Greater Manchester was selected as one of seven government ‘Green Social Prescribing Test and Learn’ sites and awarded £500,000 to fund two-year nature-based pilot projects to tackle and prevent mental ill-health.
18 months into the two-year programme, more than 715 people have been referred by their GPs or other health and care professionals to 580 nature-based activities provided by 60 groups.
People across Greater Manchester have said activities such as community food growing, forest school, allotments, bee keeping, walks, canal preservation, wood working, conservation and outdoor circus skills are increasing their life satisfaction and happiness, and lowering their feelings of anxiety.
Nature for Health, Greater Manchester’s green social prescribing programme, is funded as part of a cross governmental project, with contributions from NHS England, Sport England and National Academy of Social Prescribing, and managed by NHS GM. It aims to develop the infrastructure needed to support more nature-based groups, encourage more diverse activities and support professionals to refer, and people to use, our natural spaces.
Almost 400 people from Greater Manchester’s green providers, social prescribers, voluntary organisations and community initiatives are coming together with health, social care and public health to learn how we can connect many more people with nature-based activities to support their health and wellbeing.
Jon Grace, nature for health manager at NHS GM said: “We know that many of us find green space hugely important to our health and wellbeing but there are still challenges stopping people from spending time in nature – transport, cost of items such as suitable footwear and finding the right activity nearby.
The potential is huge to improve mental health, reduce health inequalities, reduce demand on the health and social care system, and to make green social activities more accessible to everyone in the city-region, so we are determined to develop more opportunities for people, and learn how to overcome challenges together.”
Deepa, an asylum seeker with leave to remain, was sexually assaulted by a family member and mentally abused by extended family when she first arrived in England.
After meeting her husband and having two children, she was widowed leaving her to bring up her children alone. Difficulty dealing with the loss of husband, lack of purpose, grief, racism and depression led Deepa to speaking to her GP.
Deepa was supported to join a local gardening session and said: “I have relaxed. I have been given a chance to socialise and feel people listen to me, plus I learn something like gardening.
“I’ve joined a nice group. I just enjoy my time when I’m here. I want to learn more about the different produce and want to do some training or volunteering that would help me get a job I enjoy.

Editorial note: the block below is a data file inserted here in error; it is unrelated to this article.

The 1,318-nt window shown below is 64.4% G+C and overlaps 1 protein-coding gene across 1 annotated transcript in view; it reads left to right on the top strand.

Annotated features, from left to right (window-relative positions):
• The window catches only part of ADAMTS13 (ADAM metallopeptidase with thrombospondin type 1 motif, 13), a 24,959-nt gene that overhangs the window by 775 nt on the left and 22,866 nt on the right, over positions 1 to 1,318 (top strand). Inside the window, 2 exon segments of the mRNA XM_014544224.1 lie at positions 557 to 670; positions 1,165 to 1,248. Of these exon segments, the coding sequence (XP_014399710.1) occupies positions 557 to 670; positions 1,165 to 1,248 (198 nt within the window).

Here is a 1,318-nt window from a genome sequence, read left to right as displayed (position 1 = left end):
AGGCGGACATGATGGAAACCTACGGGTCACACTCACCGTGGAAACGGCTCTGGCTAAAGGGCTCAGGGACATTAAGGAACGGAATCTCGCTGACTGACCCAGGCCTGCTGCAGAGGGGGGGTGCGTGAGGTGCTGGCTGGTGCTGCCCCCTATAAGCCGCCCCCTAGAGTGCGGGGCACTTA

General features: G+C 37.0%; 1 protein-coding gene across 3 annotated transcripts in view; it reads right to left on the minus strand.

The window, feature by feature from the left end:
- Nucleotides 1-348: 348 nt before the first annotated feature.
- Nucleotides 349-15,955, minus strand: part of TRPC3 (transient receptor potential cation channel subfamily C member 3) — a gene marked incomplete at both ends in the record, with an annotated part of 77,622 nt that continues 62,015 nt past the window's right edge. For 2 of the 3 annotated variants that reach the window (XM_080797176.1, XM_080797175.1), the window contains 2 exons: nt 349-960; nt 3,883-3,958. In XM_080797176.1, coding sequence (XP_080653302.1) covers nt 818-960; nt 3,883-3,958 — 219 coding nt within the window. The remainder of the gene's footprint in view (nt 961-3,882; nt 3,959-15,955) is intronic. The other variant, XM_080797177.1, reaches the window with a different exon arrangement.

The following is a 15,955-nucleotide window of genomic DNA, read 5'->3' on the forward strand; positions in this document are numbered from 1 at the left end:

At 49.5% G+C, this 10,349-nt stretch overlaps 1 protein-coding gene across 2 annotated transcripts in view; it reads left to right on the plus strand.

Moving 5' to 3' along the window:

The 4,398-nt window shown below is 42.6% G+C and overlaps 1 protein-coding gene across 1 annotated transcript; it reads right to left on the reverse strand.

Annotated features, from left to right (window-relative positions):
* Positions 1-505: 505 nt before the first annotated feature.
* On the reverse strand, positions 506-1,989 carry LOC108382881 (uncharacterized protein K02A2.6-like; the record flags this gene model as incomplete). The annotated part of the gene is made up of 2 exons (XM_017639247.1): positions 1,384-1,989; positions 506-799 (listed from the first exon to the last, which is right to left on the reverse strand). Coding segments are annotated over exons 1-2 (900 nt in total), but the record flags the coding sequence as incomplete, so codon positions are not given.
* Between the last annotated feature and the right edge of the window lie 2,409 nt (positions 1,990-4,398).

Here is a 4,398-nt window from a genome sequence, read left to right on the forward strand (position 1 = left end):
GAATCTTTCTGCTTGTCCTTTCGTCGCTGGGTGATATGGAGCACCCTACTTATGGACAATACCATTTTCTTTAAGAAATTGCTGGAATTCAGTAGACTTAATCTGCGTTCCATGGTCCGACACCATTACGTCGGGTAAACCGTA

“I am learning English now too. My girls also like it. They were sad in the holidays that we didn’t have family or friends. They came and smiled. We had a good time together.”
As part of the Nature for Health programme, Pennine Care NHS Foundation Trust’s early intervention and physical health teams have been working with Lancashire Wildlife Trust in Bury and Petrus in Rochdale to support people experiencing psychosis and promote healthy living, socialisation, and access to services with great results.
One person who uses the early intervention service and took part said: “I feel different, just being with people outside has made me happier.”
Dr Natasha Goakes, a clinical psychologist at Pennine Care NHS Foundation Trust said: “For the mind, being in nature lifts mood, increases focus and social engagement, and boosts confidence. Activities bring a physical element too, keeping bodies active and promoting continuous exercise.
“Building bird boxes, recording our ponds’ wildlife, researching the local flora and fauna and maintaining green space all helps the local area so we all feel a sense of contribution to the community too.
“From a clinical perspective, green social prescribing is beneficial to mental health in terms of connectedness to the world and other people – it’s a big help for feelings of isolation and lifting mood.”
All Nature for Health initiatives are building on Greater Manchester’s already well-established social prescribing offer to engage with individuals most at risk of developing poor mental health and create the activities and support they need, while making the most of the natural environment.
In March 2023 an evaluation will be compiled by the University of Sheffield, pulling together learnings from across the country. It is hoped this evidence will help unlock more funding.